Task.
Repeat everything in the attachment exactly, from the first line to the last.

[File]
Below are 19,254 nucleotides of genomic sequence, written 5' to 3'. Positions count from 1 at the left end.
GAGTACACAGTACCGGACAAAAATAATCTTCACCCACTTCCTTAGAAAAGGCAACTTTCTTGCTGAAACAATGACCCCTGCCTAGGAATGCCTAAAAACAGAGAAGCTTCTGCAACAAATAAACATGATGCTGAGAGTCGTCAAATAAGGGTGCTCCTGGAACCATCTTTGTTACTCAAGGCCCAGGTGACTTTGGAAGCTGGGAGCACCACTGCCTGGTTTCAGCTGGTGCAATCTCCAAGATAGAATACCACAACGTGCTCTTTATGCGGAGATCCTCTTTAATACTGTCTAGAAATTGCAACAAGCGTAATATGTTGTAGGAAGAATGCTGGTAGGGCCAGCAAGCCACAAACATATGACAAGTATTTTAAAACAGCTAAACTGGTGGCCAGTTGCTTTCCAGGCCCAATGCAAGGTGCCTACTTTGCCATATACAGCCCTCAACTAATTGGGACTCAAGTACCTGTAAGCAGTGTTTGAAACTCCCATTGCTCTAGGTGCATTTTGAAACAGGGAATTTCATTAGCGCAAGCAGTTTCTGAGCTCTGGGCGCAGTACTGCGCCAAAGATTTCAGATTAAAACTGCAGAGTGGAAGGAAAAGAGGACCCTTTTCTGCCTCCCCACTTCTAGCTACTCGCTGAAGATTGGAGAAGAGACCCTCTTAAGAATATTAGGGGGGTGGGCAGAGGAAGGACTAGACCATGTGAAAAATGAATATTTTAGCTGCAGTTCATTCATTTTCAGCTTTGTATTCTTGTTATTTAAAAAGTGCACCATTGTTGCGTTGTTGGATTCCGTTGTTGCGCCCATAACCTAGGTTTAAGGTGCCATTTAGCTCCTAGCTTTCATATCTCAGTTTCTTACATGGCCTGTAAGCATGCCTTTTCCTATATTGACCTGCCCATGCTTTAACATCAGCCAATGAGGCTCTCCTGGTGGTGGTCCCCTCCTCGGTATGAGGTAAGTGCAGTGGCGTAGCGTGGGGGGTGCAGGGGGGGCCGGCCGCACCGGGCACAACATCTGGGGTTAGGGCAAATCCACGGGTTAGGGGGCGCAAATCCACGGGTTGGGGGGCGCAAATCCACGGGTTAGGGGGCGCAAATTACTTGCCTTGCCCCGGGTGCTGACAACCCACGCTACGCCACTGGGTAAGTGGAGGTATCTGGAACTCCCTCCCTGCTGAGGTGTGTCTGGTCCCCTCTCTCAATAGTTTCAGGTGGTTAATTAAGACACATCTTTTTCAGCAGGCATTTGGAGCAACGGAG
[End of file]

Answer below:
Below are 19,254 nucleotides of genomic sequence, written 5' to 3'. Positions count from 1 at the left end.
GAGTACACAGTACCGGACAAAAATAATCTTCACCCACTTCCTTAGAAAAGGCAACTTTCTTGCTGAAACAATGACCCCTGCCTAGGAATGCCTAAAAACAGAGAAGCTTCTGCAACAAATAAACATGATGCTGAGAGTCGTCAAATAAGGGTGCTCCTGGAACCATCTTTGTTACTCAAGGCCCAGGTGACTTTGGAAGCTGGGAGCACCACTGCCTGGTTTCAGCTGGTGCAATCTCCAAGATAGAATACCACAACGTGCTCTTTATGCGGAGATCCTCTTTAATACTGTCTAGAAATTGCAACAAGCGTAATATGTTGTAGGAAGAATGCTGGTAGGGCCAGCAAGCCACAAACATATGACAAGTATTTTAAAACAGCTAAACTGGTGGCCAGTTGCTTTCCAGGCCCAATGCAAGGTGCCTACTTTGCCATATACAGCCCTCAACTAATTGGGACTCAAGTACCTGTAAGCAGTGTTTGAAACTCCCATTGCTCTAGGTGCATTTTGAAACAGGGAATTTCATTAGCGCAAGCAGTTTCTGAGCTCTGGGCGCAGTACTGCGCCAAAGATTTCAGATTAAAACTGCAGAGTGGAAGGAAAAGAGGACCCTTTTCTGCCTCCCCACTTCTAGCTACTCGCTGAAGATTGGAGAAGAGACCCTCTTAAGAATATTAGGGGGGTGGGCAGAGGAAGGACTAGACCATGTGAAAAATGAATATTTTAGCTGCAGTTCATTCATTTTCAGCTTTGTATTCTTGTTATTTAAAAAGTGCACCATTGTTGCGTTGTTGGATTCCGTTGTTGCGCCCATAACCTAGGTTTAAGGTGCCATTTAGCTCCTAGCTTTCATATCTCAGTTTCTTACATGGCCTGTAAGCATGCCTTTTCCTATATTGACCTGCCCATGCTTTAACATCAGCCAATGAGGCTCTCCTGGTGGTGGTCCCCTCCTCGGTATGAGGTAAGTGCAGTGGCGTAGCGTGGGGGGTGCAGGGGGGGCCGGCCGCACCGGGCACAACATCTGGGGTTAGGGCAAATCCACGGGTTAGGGGGCGCAAATCCACGGGTTGGGGGGCGCAAATCCACGGGTTAGGGGGCGCAAATTACTTGCCTTGCCCCGGGTGCTGACAACCCACGCTACGCCACTGGGTAAGTGGAGGTATCTGGAACTCCCTCCCTGCTGAGGTGTGTCTGGTCCCCTCTCTCAATAGTTTCAGGTGGTTAATTAAGACACATCTTTTTCAGCAGGCATTTGGAGCAACGGAG